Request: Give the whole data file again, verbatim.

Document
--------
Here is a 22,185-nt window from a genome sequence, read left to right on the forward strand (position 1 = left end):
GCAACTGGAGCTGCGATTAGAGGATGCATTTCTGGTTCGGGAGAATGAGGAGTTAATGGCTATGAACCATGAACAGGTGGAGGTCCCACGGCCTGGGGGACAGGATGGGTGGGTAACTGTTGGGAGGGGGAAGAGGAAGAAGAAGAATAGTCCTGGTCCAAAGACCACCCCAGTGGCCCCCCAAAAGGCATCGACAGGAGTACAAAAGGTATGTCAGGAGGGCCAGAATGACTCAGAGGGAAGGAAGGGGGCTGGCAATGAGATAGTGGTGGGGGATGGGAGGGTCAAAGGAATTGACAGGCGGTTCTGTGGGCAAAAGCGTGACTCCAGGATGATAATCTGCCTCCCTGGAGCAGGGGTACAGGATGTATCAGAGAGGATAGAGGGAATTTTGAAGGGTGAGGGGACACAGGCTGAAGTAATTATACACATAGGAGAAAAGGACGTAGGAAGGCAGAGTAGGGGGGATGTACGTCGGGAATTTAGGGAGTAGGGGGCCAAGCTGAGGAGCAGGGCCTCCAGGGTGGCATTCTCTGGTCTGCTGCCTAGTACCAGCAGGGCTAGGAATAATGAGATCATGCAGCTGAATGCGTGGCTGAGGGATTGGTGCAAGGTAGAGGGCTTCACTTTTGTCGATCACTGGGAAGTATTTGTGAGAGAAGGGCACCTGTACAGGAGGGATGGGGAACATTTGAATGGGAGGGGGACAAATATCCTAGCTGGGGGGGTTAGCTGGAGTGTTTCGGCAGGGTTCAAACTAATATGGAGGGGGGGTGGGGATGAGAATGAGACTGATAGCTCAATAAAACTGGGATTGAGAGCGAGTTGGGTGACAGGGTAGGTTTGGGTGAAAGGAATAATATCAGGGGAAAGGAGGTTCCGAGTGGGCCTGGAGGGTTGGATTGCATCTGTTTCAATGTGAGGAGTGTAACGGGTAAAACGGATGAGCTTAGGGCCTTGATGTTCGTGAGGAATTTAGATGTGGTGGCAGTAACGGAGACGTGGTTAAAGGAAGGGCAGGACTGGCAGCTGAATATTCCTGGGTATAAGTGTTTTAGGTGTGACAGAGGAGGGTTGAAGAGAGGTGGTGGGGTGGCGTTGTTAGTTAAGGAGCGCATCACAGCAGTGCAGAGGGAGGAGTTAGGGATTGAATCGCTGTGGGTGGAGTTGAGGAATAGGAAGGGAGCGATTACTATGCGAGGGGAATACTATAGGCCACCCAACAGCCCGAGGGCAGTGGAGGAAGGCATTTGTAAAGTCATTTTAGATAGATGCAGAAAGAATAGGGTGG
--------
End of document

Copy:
Here is a 22,185-nt window from a genome sequence, read left to right on the forward strand (position 1 = left end):
GCAACTGGAGCTGCGATTAGAGGATGCATTTCTGGTTCGGGAGAATGAGGAGTTAATGGCTATGAACCATGAACAGGTGGAGGTCCCACGGCCTGGGGGACAGGATGGGTGGGTAACTGTTGGGAGGGGGAAGAGGAAGAAGAAGAATAGTCCTGGTCCAAAGACCACCCCAGTGGCCCCCCAAAAGGCATCGACAGGAGTACAAAAGGTATGTCAGGAGGGCCAGAATGACTCAGAGGGAAGGAAGGGGGCTGGCAATGAGATAGTGGTGGGGGATGGGAGGGTCAAAGGAATTGACAGGCGGTTCTGTGGGCAAAAGCGTGACTCCAGGATGATAATCTGCCTCCCTGGAGCAGGGGTACAGGATGTATCAGAGAGGATAGAGGGAATTTTGAAGGGTGAGGGGACACAGGCTGAAGTAATTATACACATAGGAGAAAAGGACGTAGGAAGGCAGAGTAGGGGGGATGTACGTCGGGAATTTAGGGAGTAGGGGGCCAAGCTGAGGAGCAGGGCCTCCAGGGTGGCATTCTCTGGTCTGCTGCCTAGTACCAGCAGGGCTAGGAATAATGAGATCATGCAGCTGAATGCGTGGCTGAGGGATTGGTGCAAGGTAGAGGGCTTCACTTTTGTCGATCACTGGGAAGTATTTGTGAGAGAAGGGCACCTGTACAGGAGGGATGGGGAACATTTGAATGGGAGGGGGACAAATATCCTAGCTGGGGGGGTTAGCTGGAGTGTTTCGGCAGGGTTCAAACTAATATGGAGGGGGGGTGGGGATGAGAATGAGACTGATAGCTCAATAAAACTGGGATTGAGAGCGAGTTGGGTGACAGGGTAGGTTTGGGTGAAAGGAATAATATCAGGGGAAAGGAGGTTCCGAGTGGGCCTGGAGGGTTGGATTGCATCTGTTTCAATGTGAGGAGTGTAACGGGTAAAACGGATGAGCTTAGGGCCTTGATGTTCGTGAGGAATTTAGATGTGGTGGCAGTAACGGAGACGTGGTTAAAGGAAGGGCAGGACTGGCAGCTGAATATTCCTGGGTATAAGTGTTTTAGGTGTGACAGAGGAGGGTTGAAGAGAGGTGGTGGGGTGGCGTTGTTAGTTAAGGAGCGCATCACAGCAGTGCAGAGGGAGGAGTTAGGGATTGAATCGCTGTGGGTGGAGTTGAGGAATAGGAAGGGAGCGATTACTATGCGAGGGGAATACTATAGGCCACCCAACAGCCCGAGGGCAGTGGAGGAAGGCATTTGTAAAGTCATTTTAGATAGATGCAGAAAGAATAGGGTGG